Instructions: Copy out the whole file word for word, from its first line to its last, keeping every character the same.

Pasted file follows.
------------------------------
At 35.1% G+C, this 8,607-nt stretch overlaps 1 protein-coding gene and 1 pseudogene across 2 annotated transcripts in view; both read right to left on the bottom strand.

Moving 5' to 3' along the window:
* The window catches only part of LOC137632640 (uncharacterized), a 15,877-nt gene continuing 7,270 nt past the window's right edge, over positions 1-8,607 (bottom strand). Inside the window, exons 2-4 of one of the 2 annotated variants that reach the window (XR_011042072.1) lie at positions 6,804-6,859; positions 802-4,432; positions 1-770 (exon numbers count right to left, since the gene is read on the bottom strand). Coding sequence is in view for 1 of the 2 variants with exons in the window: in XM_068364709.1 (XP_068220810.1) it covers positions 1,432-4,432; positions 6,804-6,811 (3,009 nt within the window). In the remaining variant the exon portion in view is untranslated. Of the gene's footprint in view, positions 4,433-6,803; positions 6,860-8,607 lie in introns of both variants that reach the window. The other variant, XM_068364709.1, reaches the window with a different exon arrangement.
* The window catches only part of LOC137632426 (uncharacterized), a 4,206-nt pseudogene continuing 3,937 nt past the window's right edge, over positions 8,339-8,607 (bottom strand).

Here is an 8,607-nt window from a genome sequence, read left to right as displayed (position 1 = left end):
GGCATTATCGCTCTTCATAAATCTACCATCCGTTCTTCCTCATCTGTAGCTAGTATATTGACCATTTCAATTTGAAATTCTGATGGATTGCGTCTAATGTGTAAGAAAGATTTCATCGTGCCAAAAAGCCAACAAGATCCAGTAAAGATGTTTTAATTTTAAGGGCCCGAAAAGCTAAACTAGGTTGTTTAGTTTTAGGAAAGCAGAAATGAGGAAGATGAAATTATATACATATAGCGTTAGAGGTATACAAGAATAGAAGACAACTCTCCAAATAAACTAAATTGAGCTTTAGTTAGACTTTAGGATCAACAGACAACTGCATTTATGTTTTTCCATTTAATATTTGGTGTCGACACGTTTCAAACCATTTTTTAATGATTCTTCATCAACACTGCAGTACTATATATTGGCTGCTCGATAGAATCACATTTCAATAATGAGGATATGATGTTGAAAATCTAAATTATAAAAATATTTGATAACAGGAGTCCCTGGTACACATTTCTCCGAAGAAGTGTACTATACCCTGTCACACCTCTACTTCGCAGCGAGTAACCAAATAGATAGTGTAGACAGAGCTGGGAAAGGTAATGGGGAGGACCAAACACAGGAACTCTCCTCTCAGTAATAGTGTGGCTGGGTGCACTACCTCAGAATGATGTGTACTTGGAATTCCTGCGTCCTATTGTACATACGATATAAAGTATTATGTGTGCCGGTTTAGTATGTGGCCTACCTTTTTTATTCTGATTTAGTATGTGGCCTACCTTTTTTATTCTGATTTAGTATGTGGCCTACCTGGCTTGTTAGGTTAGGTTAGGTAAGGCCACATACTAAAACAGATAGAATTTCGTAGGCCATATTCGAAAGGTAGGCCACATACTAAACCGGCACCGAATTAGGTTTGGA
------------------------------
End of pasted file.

At 35.1% G+C, this 8,607-nt stretch overlaps 1 protein-coding gene and 1 pseudogene across 2 annotated transcripts in view; both read right to left on the bottom strand.

Moving 5' to 3' along the window:
* The window catches only part of LOC137632640 (uncharacterized), a 15,877-nt gene continuing 7,270 nt past the window's right edge, over positions 1-8,607 (bottom strand). Inside the window, exons 2-4 of one of the 2 annotated variants that reach the window (XR_011042072.1) lie at positions 6,804-6,859; positions 802-4,432; positions 1-770 (exon numbers count right to left, since the gene is read on the bottom strand). Coding sequence is in view for 1 of the 2 variants with exons in the window: in XM_068364709.1 (XP_068220810.1) it covers positions 1,432-4,432; positions 6,804-6,811 (3,009 nt within the window). In the remaining variant the exon portion in view is untranslated. Of the gene's footprint in view, positions 4,433-6,803; positions 6,860-8,607 lie in introns of both variants that reach the window. The other variant, XM_068364709.1, reaches the window with a different exon arrangement.
* The window catches only part of LOC137632426 (uncharacterized), a 4,206-nt pseudogene continuing 3,937 nt past the window's right edge, over positions 8,339-8,607 (bottom strand).

Here is an 8,607-nt window from a genome sequence, read left to right as displayed (position 1 = left end):
GGCATTATCGCTCTTCATAAATCTACCATCCGTTCTTCCTCATCTGTAGCTAGTATATTGACCATTTCAATTTGAAATTCTGATGGATTGCGTCTAATGTGTAAGAAAGATTTCATCGTGCCAAAAAGCCAACAAGATCCAGTAAAGATGTTTTAATTTTAAGGGCCCGAAAAGCTAAACTAGGTTGTTTAGTTTTAGGAAAGCAGAAATGAGGAAGATGAAATTATATACATATAGCGTTAGAGGTATACAAGAATAGAAGACAACTCTCCAAATAAACTAAATTGAGCTTTAGTTAGACTTTAGGATCAACAGACAACTGCATTTATGTTTTTCCATTTAATATTTGGTGTCGACACGTTTCAAACCATTTTTTAATGATTCTTCATCAACACTGCAGTACTATATATTGGCTGCTCGATAGAATCACATTTCAATAATGAGGATATGATGTTGAAAATCTAAATTATAAAAATATTTGATAACAGGAGTCCCTGGTACACATTTCTCCGAAGAAGTGTACTATACCCTGTCACACCTCTACTTCGCAGCGAGTAACCAAATAGATAGTGTAGACAGAGCTGGGAAAGGTAATGGGGAGGACCAAACACAGGAACTCTCCTCTCAGTAATAGTGTGGCTGGGTGCACTACCTCAGAATGATGTGTACTTGGAATTCCTGCGTCCTATTGTACATACGATATAAAGTATTATGTGTGCCGGTTTAGTATGTGGCCTACCTTTTTTATTCTGATTTAGTATGTGGCCTACCTTTTTTATTCTGATTTAGTATGTGGCCTACCTGGCTTGTTAGGTTAGGTTAGGTAAGGCCACATACTAAAACAGATAGAATTTCGTAGGCCATATTCGAAAGGTAGGCCACATACTAAACCGGCACCGAATTAGGTTTGGA